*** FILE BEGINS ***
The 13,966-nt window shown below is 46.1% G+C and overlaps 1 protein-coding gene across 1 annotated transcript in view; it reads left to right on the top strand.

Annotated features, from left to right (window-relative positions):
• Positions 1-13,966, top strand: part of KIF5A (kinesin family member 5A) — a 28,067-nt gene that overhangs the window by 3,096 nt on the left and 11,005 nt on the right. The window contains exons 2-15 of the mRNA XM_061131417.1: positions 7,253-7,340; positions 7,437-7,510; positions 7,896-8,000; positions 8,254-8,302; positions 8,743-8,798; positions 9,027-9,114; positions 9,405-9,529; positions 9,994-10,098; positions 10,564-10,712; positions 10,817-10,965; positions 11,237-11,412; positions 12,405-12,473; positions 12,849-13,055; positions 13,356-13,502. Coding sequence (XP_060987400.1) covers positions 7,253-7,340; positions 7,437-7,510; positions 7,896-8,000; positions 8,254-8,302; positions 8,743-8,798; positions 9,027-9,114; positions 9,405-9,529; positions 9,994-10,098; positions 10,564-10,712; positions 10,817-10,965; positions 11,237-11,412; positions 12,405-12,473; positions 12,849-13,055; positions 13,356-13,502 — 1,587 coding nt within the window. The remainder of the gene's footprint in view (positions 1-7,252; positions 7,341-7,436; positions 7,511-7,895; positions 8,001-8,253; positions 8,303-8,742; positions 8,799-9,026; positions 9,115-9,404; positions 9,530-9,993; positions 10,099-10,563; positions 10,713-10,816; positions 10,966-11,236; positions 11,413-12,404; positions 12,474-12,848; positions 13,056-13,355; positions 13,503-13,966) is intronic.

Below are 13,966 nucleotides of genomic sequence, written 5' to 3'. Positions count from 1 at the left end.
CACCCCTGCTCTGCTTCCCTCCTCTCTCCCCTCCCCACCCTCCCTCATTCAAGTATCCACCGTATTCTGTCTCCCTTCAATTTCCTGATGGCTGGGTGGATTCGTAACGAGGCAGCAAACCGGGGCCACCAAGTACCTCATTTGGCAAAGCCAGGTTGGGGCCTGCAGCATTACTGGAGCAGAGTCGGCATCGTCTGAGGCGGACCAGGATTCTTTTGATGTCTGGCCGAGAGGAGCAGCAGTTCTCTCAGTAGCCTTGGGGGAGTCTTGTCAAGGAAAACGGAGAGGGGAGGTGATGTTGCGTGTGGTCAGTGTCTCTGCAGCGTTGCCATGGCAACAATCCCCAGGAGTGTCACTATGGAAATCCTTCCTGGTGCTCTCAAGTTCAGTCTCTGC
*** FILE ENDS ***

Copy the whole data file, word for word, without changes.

The 13,966-nt window shown below is 46.1% G+C and overlaps 1 protein-coding gene across 1 annotated transcript in view; it reads left to right on the top strand.

Annotated features, from left to right (window-relative positions):
• Positions 1-13,966, top strand: part of KIF5A (kinesin family member 5A) — a 28,067-nt gene that overhangs the window by 3,096 nt on the left and 11,005 nt on the right. The window contains exons 2-15 of the mRNA XM_061131417.1: positions 7,253-7,340; positions 7,437-7,510; positions 7,896-8,000; positions 8,254-8,302; positions 8,743-8,798; positions 9,027-9,114; positions 9,405-9,529; positions 9,994-10,098; positions 10,564-10,712; positions 10,817-10,965; positions 11,237-11,412; positions 12,405-12,473; positions 12,849-13,055; positions 13,356-13,502. Coding sequence (XP_060987400.1) covers positions 7,253-7,340; positions 7,437-7,510; positions 7,896-8,000; positions 8,254-8,302; positions 8,743-8,798; positions 9,027-9,114; positions 9,405-9,529; positions 9,994-10,098; positions 10,564-10,712; positions 10,817-10,965; positions 11,237-11,412; positions 12,405-12,473; positions 12,849-13,055; positions 13,356-13,502 — 1,587 coding nt within the window. The remainder of the gene's footprint in view (positions 1-7,252; positions 7,341-7,436; positions 7,511-7,895; positions 8,001-8,253; positions 8,303-8,742; positions 8,799-9,026; positions 9,115-9,404; positions 9,530-9,993; positions 10,099-10,563; positions 10,713-10,816; positions 10,966-11,236; positions 11,413-12,404; positions 12,474-12,848; positions 13,056-13,355; positions 13,503-13,966) is intronic.

Below are 13,966 nucleotides of genomic sequence, written 5' to 3'. Positions count from 1 at the left end.
CACCCCTGCTCTGCTTCCCTCCTCTCTCCCCTCCCCACCCTCCCTCATTCAAGTATCCACCGTATTCTGTCTCCCTTCAATTTCCTGATGGCTGGGTGGATTCGTAACGAGGCAGCAAACCGGGGCCACCAAGTACCTCATTTGGCAAAGCCAGGTTGGGGCCTGCAGCATTACTGGAGCAGAGTCGGCATCGTCTGAGGCGGACCAGGATTCTTTTGATGTCTGGCCGAGAGGAGCAGCAGTTCTCTCAGTAGCCTTGGGGGAGTCTTGTCAAGGAAAACGGAGAGGGGAGGTGATGTTGCGTGTGGTCAGTGTCTCTGCAGCGTTGCCATGGCAACAATCCCCAGGAGTGTCACTATGGAAATCCTTCCTGGTGCTCTCAAGTTCAGTCTCTGC